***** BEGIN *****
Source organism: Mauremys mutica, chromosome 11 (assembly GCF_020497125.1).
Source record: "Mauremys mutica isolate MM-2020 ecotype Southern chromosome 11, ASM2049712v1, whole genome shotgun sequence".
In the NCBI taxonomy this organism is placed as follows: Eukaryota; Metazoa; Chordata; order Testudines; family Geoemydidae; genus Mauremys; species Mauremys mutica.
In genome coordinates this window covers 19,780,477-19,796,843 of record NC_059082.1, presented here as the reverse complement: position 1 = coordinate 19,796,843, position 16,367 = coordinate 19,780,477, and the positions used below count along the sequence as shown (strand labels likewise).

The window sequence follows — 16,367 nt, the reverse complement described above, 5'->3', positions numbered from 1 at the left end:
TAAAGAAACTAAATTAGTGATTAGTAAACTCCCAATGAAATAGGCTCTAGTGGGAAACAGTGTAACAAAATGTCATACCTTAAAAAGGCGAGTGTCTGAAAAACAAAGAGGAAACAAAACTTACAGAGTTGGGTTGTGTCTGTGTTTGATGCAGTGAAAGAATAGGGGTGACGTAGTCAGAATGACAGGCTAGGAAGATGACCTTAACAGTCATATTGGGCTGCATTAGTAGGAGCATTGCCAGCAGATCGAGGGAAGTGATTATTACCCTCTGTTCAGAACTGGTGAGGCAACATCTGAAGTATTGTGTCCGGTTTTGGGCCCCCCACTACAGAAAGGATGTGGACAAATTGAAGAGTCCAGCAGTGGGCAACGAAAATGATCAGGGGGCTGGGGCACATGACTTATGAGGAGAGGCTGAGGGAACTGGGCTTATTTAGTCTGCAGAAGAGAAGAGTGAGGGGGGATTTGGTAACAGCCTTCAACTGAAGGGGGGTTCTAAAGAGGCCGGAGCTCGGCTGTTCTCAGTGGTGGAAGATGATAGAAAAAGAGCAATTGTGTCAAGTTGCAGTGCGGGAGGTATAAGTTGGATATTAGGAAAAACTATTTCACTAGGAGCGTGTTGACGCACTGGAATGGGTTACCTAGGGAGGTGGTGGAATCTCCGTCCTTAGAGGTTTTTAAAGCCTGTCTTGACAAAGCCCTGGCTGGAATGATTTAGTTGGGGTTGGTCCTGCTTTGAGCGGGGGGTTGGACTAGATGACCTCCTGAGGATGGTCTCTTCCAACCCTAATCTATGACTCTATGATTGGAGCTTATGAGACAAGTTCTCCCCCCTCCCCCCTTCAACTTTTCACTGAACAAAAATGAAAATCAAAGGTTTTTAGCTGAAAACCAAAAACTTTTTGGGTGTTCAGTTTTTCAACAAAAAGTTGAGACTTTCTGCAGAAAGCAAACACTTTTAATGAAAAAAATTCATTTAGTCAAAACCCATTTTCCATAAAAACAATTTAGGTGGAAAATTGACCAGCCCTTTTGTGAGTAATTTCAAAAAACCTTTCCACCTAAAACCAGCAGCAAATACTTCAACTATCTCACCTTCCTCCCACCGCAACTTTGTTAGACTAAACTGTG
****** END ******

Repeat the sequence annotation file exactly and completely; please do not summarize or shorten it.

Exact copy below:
Source organism: Mauremys mutica, chromosome 11 (assembly GCF_020497125.1).
Source record: "Mauremys mutica isolate MM-2020 ecotype Southern chromosome 11, ASM2049712v1, whole genome shotgun sequence".
In the NCBI taxonomy this organism is placed as follows: Eukaryota; Metazoa; Chordata; order Testudines; family Geoemydidae; genus Mauremys; species Mauremys mutica.
In genome coordinates this window covers 19,780,477-19,796,843 of record NC_059082.1, presented here as the reverse complement: position 1 = coordinate 19,796,843, position 16,367 = coordinate 19,780,477, and the positions used below count along the sequence as shown (strand labels likewise).

The window sequence follows — 16,367 nt, the reverse complement described above, 5'->3', positions numbered from 1 at the left end:
TAAAGAAACTAAATTAGTGATTAGTAAACTCCCAATGAAATAGGCTCTAGTGGGAAACAGTGTAACAAAATGTCATACCTTAAAAAGGCGAGTGTCTGAAAAACAAAGAGGAAACAAAACTTACAGAGTTGGGTTGTGTCTGTGTTTGATGCAGTGAAAGAATAGGGGTGACGTAGTCAGAATGACAGGCTAGGAAGATGACCTTAACAGTCATATTGGGCTGCATTAGTAGGAGCATTGCCAGCAGATCGAGGGAAGTGATTATTACCCTCTGTTCAGAACTGGTGAGGCAACATCTGAAGTATTGTGTCCGGTTTTGGGCCCCCCACTACAGAAAGGATGTGGACAAATTGAAGAGTCCAGCAGTGGGCAACGAAAATGATCAGGGGGCTGGGGCACATGACTTATGAGGAGAGGCTGAGGGAACTGGGCTTATTTAGTCTGCAGAAGAGAAGAGTGAGGGGGGATTTGGTAACAGCCTTCAACTGAAGGGGGGTTCTAAAGAGGCCGGAGCTCGGCTGTTCTCAGTGGTGGAAGATGATAGAAAAAGAGCAATTGTGTCAAGTTGCAGTGCGGGAGGTATAAGTTGGATATTAGGAAAAACTATTTCACTAGGAGCGTGTTGACGCACTGGAATGGGTTACCTAGGGAGGTGGTGGAATCTCCGTCCTTAGAGGTTTTTAAAGCCTGTCTTGACAAAGCCCTGGCTGGAATGATTTAGTTGGGGTTGGTCCTGCTTTGAGCGGGGGGTTGGACTAGATGACCTCCTGAGGATGGTCTCTTCCAACCCTAATCTATGACTCTATGATTGGAGCTTATGAGACAAGTTCTCCCCCCTCCCCCCTTCAACTTTTCACTGAACAAAAATGAAAATCAAAGGTTTTTAGCTGAAAACCAAAAACTTTTTGGGTGTTCAGTTTTTCAACAAAAAGTTGAGACTTTCTGCAGAAAGCAAACACTTTTAATGAAAAAAATTCATTTAGTCAAAACCCATTTTCCATAAAAACAATTTAGGTGGAAAATTGACCAGCCCTTTTGTGAGTAATTTCAAAAAACCTTTCCACCTAAAACCAGCAGCAAATACTTCAACTATCTCACCTTCCTCCCACCGCAACTTTGTTAGACTAAACTGTG